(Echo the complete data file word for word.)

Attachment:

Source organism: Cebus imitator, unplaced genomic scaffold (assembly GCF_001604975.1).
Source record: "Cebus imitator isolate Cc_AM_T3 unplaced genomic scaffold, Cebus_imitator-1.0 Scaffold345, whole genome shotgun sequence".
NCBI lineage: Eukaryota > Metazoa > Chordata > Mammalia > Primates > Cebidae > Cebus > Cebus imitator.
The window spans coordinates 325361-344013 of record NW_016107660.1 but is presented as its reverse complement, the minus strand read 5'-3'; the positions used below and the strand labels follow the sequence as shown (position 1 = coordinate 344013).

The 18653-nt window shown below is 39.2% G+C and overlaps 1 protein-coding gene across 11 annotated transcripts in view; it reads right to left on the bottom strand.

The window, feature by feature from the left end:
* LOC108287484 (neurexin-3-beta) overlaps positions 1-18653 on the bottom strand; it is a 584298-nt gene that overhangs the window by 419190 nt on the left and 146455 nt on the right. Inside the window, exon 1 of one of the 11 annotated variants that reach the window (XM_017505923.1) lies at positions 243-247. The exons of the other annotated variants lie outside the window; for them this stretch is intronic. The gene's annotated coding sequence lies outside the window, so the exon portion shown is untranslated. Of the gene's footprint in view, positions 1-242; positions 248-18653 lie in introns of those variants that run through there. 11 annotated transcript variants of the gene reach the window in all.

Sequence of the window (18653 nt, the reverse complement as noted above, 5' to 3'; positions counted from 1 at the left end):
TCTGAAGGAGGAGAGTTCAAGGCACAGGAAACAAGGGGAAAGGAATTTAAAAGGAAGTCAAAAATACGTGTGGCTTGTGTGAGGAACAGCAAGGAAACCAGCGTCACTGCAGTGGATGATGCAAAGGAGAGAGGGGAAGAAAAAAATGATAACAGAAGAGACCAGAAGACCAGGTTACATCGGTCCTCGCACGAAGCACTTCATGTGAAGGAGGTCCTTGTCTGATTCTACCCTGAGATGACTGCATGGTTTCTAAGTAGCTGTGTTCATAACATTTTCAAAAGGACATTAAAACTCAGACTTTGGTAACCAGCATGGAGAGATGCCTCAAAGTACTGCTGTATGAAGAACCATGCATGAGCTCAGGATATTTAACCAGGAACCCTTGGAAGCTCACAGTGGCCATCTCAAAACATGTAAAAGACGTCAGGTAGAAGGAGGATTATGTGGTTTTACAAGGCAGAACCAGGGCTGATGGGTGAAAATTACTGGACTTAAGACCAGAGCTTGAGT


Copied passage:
Source organism: Cebus imitator, unplaced genomic scaffold (assembly GCF_001604975.1).
Source record: "Cebus imitator isolate Cc_AM_T3 unplaced genomic scaffold, Cebus_imitator-1.0 Scaffold345, whole genome shotgun sequence".
NCBI lineage: Eukaryota > Metazoa > Chordata > Mammalia > Primates > Cebidae > Cebus > Cebus imitator.
The window spans coordinates 325361-344013 of record NW_016107660.1 but is presented as its reverse complement, the minus strand read 5'-3'; the positions used below and the strand labels follow the sequence as shown (position 1 = coordinate 344013).

The 18653-nt window shown below is 39.2% G+C and overlaps 1 protein-coding gene across 11 annotated transcripts in view; it reads right to left on the bottom strand.

The window, feature by feature from the left end:
* LOC108287484 (neurexin-3-beta) overlaps positions 1-18653 on the bottom strand; it is a 584298-nt gene that overhangs the window by 419190 nt on the left and 146455 nt on the right. Inside the window, exon 1 of one of the 11 annotated variants that reach the window (XM_017505923.1) lies at positions 243-247. The exons of the other annotated variants lie outside the window; for them this stretch is intronic. The gene's annotated coding sequence lies outside the window, so the exon portion shown is untranslated. Of the gene's footprint in view, positions 1-242; positions 248-18653 lie in introns of those variants that run through there. 11 annotated transcript variants of the gene reach the window in all.

Sequence of the window (18653 nt, the reverse complement as noted above, 5' to 3'; positions counted from 1 at the left end):
TCTGAAGGAGGAGAGTTCAAGGCACAGGAAACAAGGGGAAAGGAATTTAAAAGGAAGTCAAAAATACGTGTGGCTTGTGTGAGGAACAGCAAGGAAACCAGCGTCACTGCAGTGGATGATGCAAAGGAGAGAGGGGAAGAAAAAAATGATAACAGAAGAGACCAGAAGACCAGGTTACATCGGTCCTCGCACGAAGCACTTCATGTGAAGGAGGTCCTTGTCTGATTCTACCCTGAGATGACTGCATGGTTTCTAAGTAGCTGTGTTCATAACATTTTCAAAAGGACATTAAAACTCAGACTTTGGTAACCAGCATGGAGAGATGCCTCAAAGTACTGCTGTATGAAGAACCATGCATGAGCTCAGGATATTTAACCAGGAACCCTTGGAAGCTCACAGTGGCCATCTCAAAACATGTAAAAGACGTCAGGTAGAAGGAGGATTATGTGGTTTTACAAGGCAGAACCAGGGCTGATGGGTGAAAATTACTGGACTTAAGACCAGAGCTTGAGT